enum DeviceType {
    Undefined = 0
    Compute = 1
    Storage = 2
    Networking = 4
    Communications = 8
    Power = 16
    Rack = 32
}

class Asset {
    [string]$Brand
    [string]$Model
}

class Device : Asset {
    hidden [DeviceType]$devtype = [DeviceType]::Undefined
    [string]$Status

    [DeviceType] GetDeviceType(){
        return $this.devtype
    }
}

class ComputeServer : Device {
    hidden [DeviceType]$devtype = [DeviceType]::Compute
    [string]$ProcessorIdentifier
    [string]$Hostname
}

class Rack : Device {
    hidden [DeviceType]$devtype = [DeviceType]::Rack
    hidden [int]$Slots = 8

    [string]$Datacenter
    [string]$Location
    [Device[]]$Devices = [Device[]]::new($this.Slots)

    Rack (){
        ## Just create the default rack with 8 slots
    }

    Rack ([int]$s){
        ## Add argument validation logic here
        $this.Devices = [Device[]]::new($s)
    }

    [void] AddDevice([Device]$dev, [int]$slot){
        ## Add argument validation logic here
        $this.Devices[$slot] = $dev
    }

    [void] RemoveDevice([int]$slot){
        ## Add argument validation logic here
        $this.Devices[$slot] = $null
    }
}

$FirstRack = [Rack]::new(16)
$FirstRack.Status = "Operational"
$FirstRack.Datacenter = "PNW"
$FirstRack.Location = "F03R02.J10"

(0..15).ForEach({
    $ComputeServer = [ComputeServer]::new()
    $ComputeServer.Brand = "Fabrikam, Inc."       ## Inherited from Asset
    $ComputeServer.Model = "Fbk5040"              ## Inherited from Asset
    $ComputeServer.Status = "Installed"           ## Inherited from Device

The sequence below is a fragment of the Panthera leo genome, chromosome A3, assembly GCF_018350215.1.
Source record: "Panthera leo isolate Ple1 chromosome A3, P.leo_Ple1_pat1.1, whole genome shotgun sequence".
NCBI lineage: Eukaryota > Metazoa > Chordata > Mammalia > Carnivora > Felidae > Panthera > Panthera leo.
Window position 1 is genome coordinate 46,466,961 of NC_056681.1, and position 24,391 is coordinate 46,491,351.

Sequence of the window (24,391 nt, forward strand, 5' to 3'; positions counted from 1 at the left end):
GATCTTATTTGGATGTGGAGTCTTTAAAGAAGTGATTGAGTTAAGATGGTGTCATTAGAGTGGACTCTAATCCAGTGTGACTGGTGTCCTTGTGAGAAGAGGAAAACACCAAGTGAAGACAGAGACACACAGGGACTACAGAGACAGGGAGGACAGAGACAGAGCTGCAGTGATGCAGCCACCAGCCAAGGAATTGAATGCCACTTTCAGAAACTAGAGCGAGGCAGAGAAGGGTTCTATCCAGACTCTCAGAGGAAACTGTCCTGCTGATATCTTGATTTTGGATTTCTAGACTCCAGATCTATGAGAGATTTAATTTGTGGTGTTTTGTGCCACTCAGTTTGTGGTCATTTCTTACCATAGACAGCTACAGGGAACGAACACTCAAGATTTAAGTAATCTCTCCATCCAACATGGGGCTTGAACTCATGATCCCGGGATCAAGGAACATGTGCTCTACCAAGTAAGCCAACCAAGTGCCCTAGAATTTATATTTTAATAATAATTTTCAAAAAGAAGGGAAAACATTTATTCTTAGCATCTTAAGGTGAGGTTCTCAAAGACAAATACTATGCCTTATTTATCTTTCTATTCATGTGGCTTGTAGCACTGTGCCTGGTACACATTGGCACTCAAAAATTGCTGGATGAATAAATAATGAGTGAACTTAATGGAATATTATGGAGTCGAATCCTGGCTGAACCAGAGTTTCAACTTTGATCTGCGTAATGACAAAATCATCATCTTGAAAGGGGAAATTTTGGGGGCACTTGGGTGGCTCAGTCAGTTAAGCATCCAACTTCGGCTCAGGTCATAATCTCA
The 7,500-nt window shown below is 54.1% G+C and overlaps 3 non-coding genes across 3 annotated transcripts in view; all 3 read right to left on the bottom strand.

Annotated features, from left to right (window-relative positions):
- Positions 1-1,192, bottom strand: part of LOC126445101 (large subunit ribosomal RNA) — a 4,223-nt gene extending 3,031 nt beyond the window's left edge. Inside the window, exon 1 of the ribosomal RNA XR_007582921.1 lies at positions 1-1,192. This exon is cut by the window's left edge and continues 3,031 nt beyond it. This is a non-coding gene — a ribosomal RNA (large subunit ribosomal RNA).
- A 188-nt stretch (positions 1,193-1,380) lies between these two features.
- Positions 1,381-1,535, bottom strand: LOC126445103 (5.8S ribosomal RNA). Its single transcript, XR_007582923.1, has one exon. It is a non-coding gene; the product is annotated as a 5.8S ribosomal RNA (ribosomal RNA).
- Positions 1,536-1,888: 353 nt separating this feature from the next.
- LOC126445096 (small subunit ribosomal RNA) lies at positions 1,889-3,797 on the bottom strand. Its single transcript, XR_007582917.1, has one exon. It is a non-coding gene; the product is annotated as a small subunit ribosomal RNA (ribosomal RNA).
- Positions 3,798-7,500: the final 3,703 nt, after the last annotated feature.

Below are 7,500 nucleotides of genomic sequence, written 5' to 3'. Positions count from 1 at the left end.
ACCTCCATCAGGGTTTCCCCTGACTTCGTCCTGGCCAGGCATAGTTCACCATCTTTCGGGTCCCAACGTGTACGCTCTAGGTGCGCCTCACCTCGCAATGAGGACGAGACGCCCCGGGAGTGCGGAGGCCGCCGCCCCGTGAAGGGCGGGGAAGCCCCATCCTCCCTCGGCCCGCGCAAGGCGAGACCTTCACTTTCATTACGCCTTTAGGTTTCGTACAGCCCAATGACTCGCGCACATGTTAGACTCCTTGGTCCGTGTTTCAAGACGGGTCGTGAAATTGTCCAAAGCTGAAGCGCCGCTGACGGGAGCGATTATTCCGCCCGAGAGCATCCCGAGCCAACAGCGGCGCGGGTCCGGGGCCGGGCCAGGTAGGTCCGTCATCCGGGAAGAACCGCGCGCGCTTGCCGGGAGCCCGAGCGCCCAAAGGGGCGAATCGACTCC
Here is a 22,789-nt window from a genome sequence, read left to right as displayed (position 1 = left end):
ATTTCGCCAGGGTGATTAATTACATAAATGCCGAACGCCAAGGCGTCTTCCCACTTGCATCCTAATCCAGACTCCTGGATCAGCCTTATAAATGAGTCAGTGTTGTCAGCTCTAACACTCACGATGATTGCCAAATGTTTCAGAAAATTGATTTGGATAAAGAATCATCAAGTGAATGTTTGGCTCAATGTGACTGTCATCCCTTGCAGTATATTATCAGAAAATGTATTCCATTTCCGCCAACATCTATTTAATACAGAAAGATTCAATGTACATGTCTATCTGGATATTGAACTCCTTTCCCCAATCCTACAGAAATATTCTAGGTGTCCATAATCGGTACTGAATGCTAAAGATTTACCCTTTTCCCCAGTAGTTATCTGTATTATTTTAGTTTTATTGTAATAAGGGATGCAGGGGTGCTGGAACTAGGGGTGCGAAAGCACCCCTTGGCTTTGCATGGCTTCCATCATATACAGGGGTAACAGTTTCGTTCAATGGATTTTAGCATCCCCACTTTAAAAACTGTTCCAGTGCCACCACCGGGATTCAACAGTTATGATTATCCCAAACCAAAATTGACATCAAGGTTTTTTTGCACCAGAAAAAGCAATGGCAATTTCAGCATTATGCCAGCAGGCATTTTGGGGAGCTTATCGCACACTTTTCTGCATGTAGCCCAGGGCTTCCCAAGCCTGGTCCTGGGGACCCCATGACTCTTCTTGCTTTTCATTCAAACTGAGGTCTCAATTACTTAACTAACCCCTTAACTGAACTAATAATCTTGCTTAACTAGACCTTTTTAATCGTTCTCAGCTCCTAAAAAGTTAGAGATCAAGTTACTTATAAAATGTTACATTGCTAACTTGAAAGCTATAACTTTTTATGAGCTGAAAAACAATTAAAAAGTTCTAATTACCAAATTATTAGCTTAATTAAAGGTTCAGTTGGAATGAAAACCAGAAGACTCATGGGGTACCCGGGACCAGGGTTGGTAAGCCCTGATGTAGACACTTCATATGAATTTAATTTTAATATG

$ComputeServer.ProcessorIdentifier = "x64"    ## ComputeServer property
    $ComputeServer.Hostname = ("r1s" + $_.ToString("000"))     ## ComputeServer property
    $FirstRack.AddDevice($ComputeServer, $_)
  })

$FirstRack

$FirstRack.Devices

Datacenter : PNW
Location   : F03R02.J10
Devices    : {r1s000, r1s001, r1s002, r1s003...}
Status     : Operational
Brand      : 
Model      : 

ProcessorIdentifier : x64
Hostname            : r1s000
Status              : Installed
Brand               : Fabrikam, Inc.
Model               : Fbk5040

ProcessorIdentifier : x64
Hostname            : r1s001
Status              : Installed
Brand               : Fabrikam, Inc.
Model               : Fbk5040

<... content truncated here for brevity ...>

ProcessorIdentifier : x64
Hostname            : r1s015
Status              : Installed
Brand               : Fabrikam, Inc.
Model               : Fbk5040

CALLING BASE CLASS CONSTRUCTORS

To invoke a base class constructor from a subclass, add the "base" keyword.

EXAMPLE: Base class constructor invoked

class Person {
    [int]$Age

    Person([int]$a)
    {
        $this.Age = $a
    }
}

class Child : Person
{
    [string]$School

    Child([int]$a, [string]$s ) : base($a) {
        $this.School = $s
    }
}

[Child]$littleone = [Child]::new(10, "Silver Fir Elementary School")

$littleone.Age

10

INVOKE BASE CLASS METHODS

You can override existing methods in subclasses. To do this, declare methods by using the same name and signature.

class BaseClass
{
    [int]days() {return 1}
}
class ChildClass1 : BaseClass
{
    [int]days () {return 2}
}

[ChildClass1]::new().days()

2

To call base class methods from overridden implementations, cast to the base class ([baseclass]$this) on invocation.

class BaseClass
{
    [int]days() {return 1}
}
class ChildClass1 : BaseClass
{
    [int]days () {return 2}
    [int]basedays() {return ([BaseClass]$this).days()}
}

[ChildClass1]::new().days()
[ChildClass1]::new().basedays()

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INTERFACES

There is no syntax to declare interfaces in PowerShell.

SEE ALSO